Our verdict

If you are in search of a trail shoe that's going to make you feel surefooted in a variety of conditions, the Salomon Wildcross could be just right. With its extraordinary grip, I stayed confident on soft and muddy terrain and steep grassy and forest tracks. It is also light for a trail shoe, and it served me best for shorter distances and faster runs.

Pros

  • Perfect for technical terrain
  • Extraordinary grip
  • Comfy fit with toe space
  • Lightweight
  • Springy ride

Cons

  • Not for long distances
  • Difficult to adjust laces

Audience verdict

90
Superb!

Why I recommend the Salomon Wildcross

The Salomon Wildcross performed great in a variety of terrains and situations. It provides the security you need for the most demanding terrains with a nice and comfortable fit around your feet.

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I would highly recommend the Salomon Wildcross to anyone looking for a reliable shoe for muddy or more demanding terrains. But if you want to use them for forest tracks or compact gravel, you won’t need so much grip.

Also, come in a variety of colours to fit your needs.

The Salomon Cross series

Salomon released two new models for 2020 within the Cross Family - the Cross/Pro and the Wildcross. With both having the same sole, the main differences are the fit and the upper.

Many people see these as an “evolution” from the classics Speedcross for more technical terrains.

I had the opportunity to try the Speedcross, the Cross/Pro, and the Wildcross, and these last ones are my favorites! But, like with most trail running shoes, it depends on the use you will give them.

Wildcross is ready for some technical terrain

The first thing you will notice is the aggressive lugs, which will allow you to play off the main paths. These shoes aim to be used mainly in technical terrains having the best grip I have ever tried so far.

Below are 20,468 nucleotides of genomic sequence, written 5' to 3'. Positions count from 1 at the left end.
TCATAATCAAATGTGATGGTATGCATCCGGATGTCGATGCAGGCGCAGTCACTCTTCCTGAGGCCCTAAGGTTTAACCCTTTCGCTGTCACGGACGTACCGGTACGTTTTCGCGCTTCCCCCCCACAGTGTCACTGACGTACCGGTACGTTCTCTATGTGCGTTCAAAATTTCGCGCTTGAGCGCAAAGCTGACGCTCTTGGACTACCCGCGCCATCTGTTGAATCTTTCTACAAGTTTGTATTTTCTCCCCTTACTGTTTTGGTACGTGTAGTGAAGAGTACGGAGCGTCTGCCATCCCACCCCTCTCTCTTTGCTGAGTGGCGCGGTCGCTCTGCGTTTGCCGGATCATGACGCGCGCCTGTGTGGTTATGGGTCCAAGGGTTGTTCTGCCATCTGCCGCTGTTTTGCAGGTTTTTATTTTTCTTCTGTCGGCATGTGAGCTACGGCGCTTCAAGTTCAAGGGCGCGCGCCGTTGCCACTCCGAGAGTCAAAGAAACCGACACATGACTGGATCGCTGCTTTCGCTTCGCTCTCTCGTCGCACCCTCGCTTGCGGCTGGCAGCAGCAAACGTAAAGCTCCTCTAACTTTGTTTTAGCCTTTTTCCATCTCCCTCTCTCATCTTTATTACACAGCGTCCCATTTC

This is because of the combination of the multi-directional lugs and the Contragrip outsole compound. The Speedcross has a Chevron lug shape for a traditional forward grip, where these new lugs allow you to move sideways with great confidence.

I tried them on dry and wet surfaces, and they didn’t disappoint. It works great on soft and muddy terrains, steep grassy and forest tracks with no problems. The spaced lugs help a lot to clear the mud clumped on your soles.

When I use them on the road, it gives a nice springy feeling because the long lugs give you an extra cushion, but that is not its intention, and prolonged use on the road segment will wear the lugs quite quickly.

Best for shorter distances

I would say they are great for short/medium distances. I used them for 2/3 hours, easy runs without any discomfort.

The midsole is made with their EnergyCell compound, giving enough cushioning for medium distances but maybe not for ultras.

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They are relatively light for this kind of trail running shoes. With only 290 grams, you won’t be bothered about the weight in longer runs.

Also, these shoes can be used for heel or midfoot strikers. The drop and stack height gives you just the right amount of stability.

Fit of the Salomon Wildcross

This is the main difference between the Wildcross and the Cross/Pro. This one has a more generous fit.

It is known between trail runners that Salomon has many shoes with a snug fit. I heard this so often, saying that Salomon doesn’t work for them because they are too narrow.

I found myself in the same position. But they have been changing some of the fits; even the Speedcross became more comfortable in their last version.

The Wildcross come in a standard fit, and I found them really comfy, from the heel to the toe box. The SensiFit system secures the arch of your feet to provide an adapted fit.

The lacing system is the well-known Quicklace, and Salomon keeps developing the system. Since last year, they have introduced the tongue’s lace pocket from the top instead of the bottom, and that’s an improvement.

However, I found them still a bit difficult to tight when in a rush, like in races. If you pull the laces, you will have tight pressure near the tongue, but near the toes will not be so tight, so you would need to tight first that part of the shoes to get a well-adjusted fit.